“There are things we have to manage [as
actors],” says Don Johnson. “You have times
when you’re a pretty big deal, and then
1 Grifith and Johnson in 1975.
when you’re not such a big deal. What it all
2 Grifith with Dakota, then 8, at a
1998 premiere in Westwood.
comes back to is the work and how much
3 Hedren won a Golden Globe for
joy that you get out of doing it.”
The Birds in 1964.
T H E HOL LY WO OD R EP ORT ER
110
PREVIOUS SPREAD: PROP STYLING BY KINSLEY DANIEL. ON-SET STYLING BY JARDINE HAMMOND. DON JOHNSON GROOMING BY SONIA LEE FOR CHANEL PALETTE ESSENTIELLE AT EXCLUSIVE ARTISTS. HEDREN AND GRIFFITH HAIR BY SEAN METCALFE. HEDREN MAKEUP BY MIRIAM VUKICH AT EXCLUSIVE ARTISTS. GRIFFITH MAKEUP BY GINA RIBISI. DAKOTA HAIR BY
MARK TOWNSEND AT STARWORKS ARTISTS, MAKEUP BY KATE LEE FOR CHANEL PALETTE ESSENTIELLE AT THE WALL GROUP. THIS SPREAD: BUZ AND DAVID GROOMING BY CARISSA FERRERI AT TRACEY MATTINGLY. JENJI MAKEUP BY KRISTINA FRISCH. GRIFFITH: RON GALELLA, LTD./WIREIMAGE (2). HEDREN: EARL LEAF/MICHAEL OCHS ARCHIVES/GETTY IMAGES.
The Fifty Shades star jests, but her parents Melanie Griffith’s and Don Johnson’s two marriages — to
each other — and grandmother Tippi Hedren’s horrific tale of Hitchcock’s harassment ensures endless
fascination with three generations of actors whose performances defined zeitgeists By Tatiana Siegel
The Kohans
From left Buz Kohan, Jenji Kohan and David Kohan
Photographed by Austin Hargrave
on Nov. 17 at David’s home in Beverly Hills
BU Z KOH A N IS R ECOU N TING
another colorful story from
50 years in Hollywood. “I was
doing an Ann-Margret special,
and there was a kid who was
a gofer. Because he came from
New York, I took him under my
wing. Years later …” Here, his
son David picks up the narrative:
“… I was applying for summer
jobs and writing all these producers letters. I got a call from one:
Joel Silver. He said, ‘You know why
I called you? Because one person
was nice to me when I was a PA.
Your father.’ ”
Gathered in David’s sprawling home, the Kohans — Buz,
David and kid sister Jenji — laugh
and note the lesson. “ ‘Be nice
to the people below you,’ ” says
Jenji. “They will rule the industry
and remember how they were
treated.” That wisdom has worn
well for these TV storytellers.
Buz, 84, has won 13 Emmys for
The Carol Burnett Show, specials
and Oscarcasts. David, 53, cocreated Will & Grace, for which he
won an Emmy in 2000. Jenji, 48,
created Weeds for Showtime and
Orange Is the New Black on Netflix
and is an exec producer on the
streamer’s SAG-nominated GLOW.
So what is the Kohan legacy?
“Capturing a voice that existed at
our dinner table” — also fostered by mom and author Rhea
Kohan — “and putting it into television,” says David. Not that they
were encouraged to follow in their
father’s footsteps (David’s twin,
Jono, is a real estate investor). Says
Jenji, “We were supposed to be doctors, lawyers, or I was supposed to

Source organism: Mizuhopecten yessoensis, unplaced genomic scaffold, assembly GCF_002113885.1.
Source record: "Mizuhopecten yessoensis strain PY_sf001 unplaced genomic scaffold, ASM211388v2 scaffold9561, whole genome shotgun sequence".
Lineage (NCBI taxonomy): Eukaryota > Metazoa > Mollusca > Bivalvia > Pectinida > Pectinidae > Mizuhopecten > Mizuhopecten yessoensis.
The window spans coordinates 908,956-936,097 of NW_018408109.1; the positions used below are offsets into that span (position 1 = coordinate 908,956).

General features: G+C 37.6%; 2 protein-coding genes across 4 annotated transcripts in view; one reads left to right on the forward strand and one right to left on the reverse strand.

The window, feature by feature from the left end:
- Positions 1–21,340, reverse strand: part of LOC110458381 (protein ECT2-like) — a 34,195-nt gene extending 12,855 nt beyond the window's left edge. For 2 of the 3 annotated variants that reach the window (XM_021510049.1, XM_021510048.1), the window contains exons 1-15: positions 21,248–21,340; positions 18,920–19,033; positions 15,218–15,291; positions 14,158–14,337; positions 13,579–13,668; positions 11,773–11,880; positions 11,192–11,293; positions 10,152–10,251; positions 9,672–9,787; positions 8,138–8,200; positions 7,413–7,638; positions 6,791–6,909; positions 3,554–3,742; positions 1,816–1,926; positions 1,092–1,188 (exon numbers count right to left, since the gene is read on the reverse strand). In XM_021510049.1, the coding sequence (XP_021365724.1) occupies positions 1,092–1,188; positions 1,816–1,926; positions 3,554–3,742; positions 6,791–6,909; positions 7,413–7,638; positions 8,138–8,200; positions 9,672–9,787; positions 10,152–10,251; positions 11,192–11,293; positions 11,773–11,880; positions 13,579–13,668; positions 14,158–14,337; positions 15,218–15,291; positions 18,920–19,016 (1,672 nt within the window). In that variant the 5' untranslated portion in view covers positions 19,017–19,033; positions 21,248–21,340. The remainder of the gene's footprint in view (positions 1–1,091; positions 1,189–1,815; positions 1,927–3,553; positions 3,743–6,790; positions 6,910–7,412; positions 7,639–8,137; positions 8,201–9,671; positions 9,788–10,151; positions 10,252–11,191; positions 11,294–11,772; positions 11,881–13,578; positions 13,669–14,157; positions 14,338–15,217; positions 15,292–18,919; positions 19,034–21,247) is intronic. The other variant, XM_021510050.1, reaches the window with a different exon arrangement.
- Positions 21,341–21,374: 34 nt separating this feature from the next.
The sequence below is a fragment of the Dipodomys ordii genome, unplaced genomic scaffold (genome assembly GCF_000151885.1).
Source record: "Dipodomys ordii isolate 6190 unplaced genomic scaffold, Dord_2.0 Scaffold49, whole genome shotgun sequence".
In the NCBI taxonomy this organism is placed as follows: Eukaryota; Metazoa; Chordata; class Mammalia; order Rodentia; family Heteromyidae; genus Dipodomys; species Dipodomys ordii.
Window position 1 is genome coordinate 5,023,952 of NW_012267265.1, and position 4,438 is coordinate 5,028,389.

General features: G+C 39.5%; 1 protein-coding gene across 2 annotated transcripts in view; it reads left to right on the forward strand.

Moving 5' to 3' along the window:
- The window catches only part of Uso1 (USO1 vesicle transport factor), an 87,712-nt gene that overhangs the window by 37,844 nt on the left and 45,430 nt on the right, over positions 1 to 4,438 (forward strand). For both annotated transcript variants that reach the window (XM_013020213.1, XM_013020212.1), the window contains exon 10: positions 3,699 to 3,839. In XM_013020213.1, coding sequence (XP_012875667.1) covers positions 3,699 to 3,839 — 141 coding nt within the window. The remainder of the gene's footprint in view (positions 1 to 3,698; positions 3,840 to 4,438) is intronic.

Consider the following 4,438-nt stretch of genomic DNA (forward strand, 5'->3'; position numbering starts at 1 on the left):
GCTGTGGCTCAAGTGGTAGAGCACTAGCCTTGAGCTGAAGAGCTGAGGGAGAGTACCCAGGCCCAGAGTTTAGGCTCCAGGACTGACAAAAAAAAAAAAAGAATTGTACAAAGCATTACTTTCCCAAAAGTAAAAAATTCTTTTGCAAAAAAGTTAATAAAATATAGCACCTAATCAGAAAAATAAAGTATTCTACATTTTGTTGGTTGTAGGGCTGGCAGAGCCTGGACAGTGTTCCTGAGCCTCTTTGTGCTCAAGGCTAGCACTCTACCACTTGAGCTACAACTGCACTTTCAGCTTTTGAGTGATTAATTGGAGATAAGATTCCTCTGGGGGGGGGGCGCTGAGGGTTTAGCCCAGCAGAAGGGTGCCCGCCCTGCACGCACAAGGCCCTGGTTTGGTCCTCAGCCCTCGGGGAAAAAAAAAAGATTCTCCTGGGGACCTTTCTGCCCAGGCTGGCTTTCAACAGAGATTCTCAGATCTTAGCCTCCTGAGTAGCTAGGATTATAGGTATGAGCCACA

marry well.”
Today, the family includes
David’s wife, Blair Kohan, a
partner at UTA; Jenji’s husband,
author Christopher Noxon; and
his showrunner sister, Marti
Noxon (Bravo’s Girlfriends’ Guide
to Divorce). For Buz’s kids, TV
“didn’t seem like a pipe dream,”
says David. “I remember being on
set, seeing cameras and lights. I
thought, ‘This is where grown-up
things happen.’ ” It’s no wonder,
then, that his daughter, Olivia, 22,
is a PA on Will & Grace. — M.M.
Hear the legacy families open up about their celebrity crushes and who is the most competitive at THR.COM/VIDEO
T H E HOL LY WO OD R EP ORT ER
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DE C E M BE R 18, 2017
Sutherland
and Sons
From left Donald Sutherland,
Rossif Sutherland, Roeg
Sutherland and Kiefer Sutherland
Photographed by Austin Hargrave
on Sept. 16, 2015, in Toronto
DONA LD SU THER L A N D WAS
preparing for the 1983 film Max
Dugan Returns when he noticed in
the script that his character had
a son — a teenage baseball player
with no lines. He immediately
thought of his eldest son, then 16.
“I said [to director Herbert Ross],
‘What about Kiefer — he’s here
staying with me and he’s a terrific
athlete.’ He said, ‘I have to audition him,’ ” recalls Sutherland, 82.
“He took Kiefer into his trailer
for an hour and a half, and [Ross]
came out and said, ‘He’s not
an actor.’ ”
The elder Sutherland adds:
“I told Kiefer, and it made him so
angry, he was so insulted, that
maybe that catalyzed him. All he
wanted was a job so he could
buy a decent suit.” The Canadian
teen did land the cameo after
an audition — which kick-started
a career that has spanned 35 years
and encompassed such hits as
The Lost Boys and Flatliners on the
big screen and 24 and Designated
Survivor on TV. But from Kiefer’s
perspective, both Dad and Mom,
Canadian stage actress Shirley
Douglas, were ambivalent about
him acting.
“I was always grateful to my
parents for letting me find my
way,” says Kiefer, now 50. “They
were there if I wanted to talk to
them, but they never pushed me.
In fact, both of my parents were
disappointed that this was what
“All he wanted was
I wanted to do. I think I felt the
a job so he could buy
a decent suit,” says
same way for my daughter.”
Donald Sutherland about
the first film role
He’s referring to his only child,
he procured for Kiefer.
Sarah Sutherland, 29, who has
become a breakout hit as the longsuffering first daughter Catherine Meyer on
including CAA agent Roeg, 43 (from his
Veep. “My father tried to lovingly deter me,”
third marriage to Canadian actress Francine
she says, but seeing her dad in a 1997 Toronto
Racette), patriarch Donald inadvertently led
production of The Glass Menagerie when she
by example. His five children gravitated toward
was 7 was “something I’ll never forget. At a
the industry, including Kiefer’s twin sister,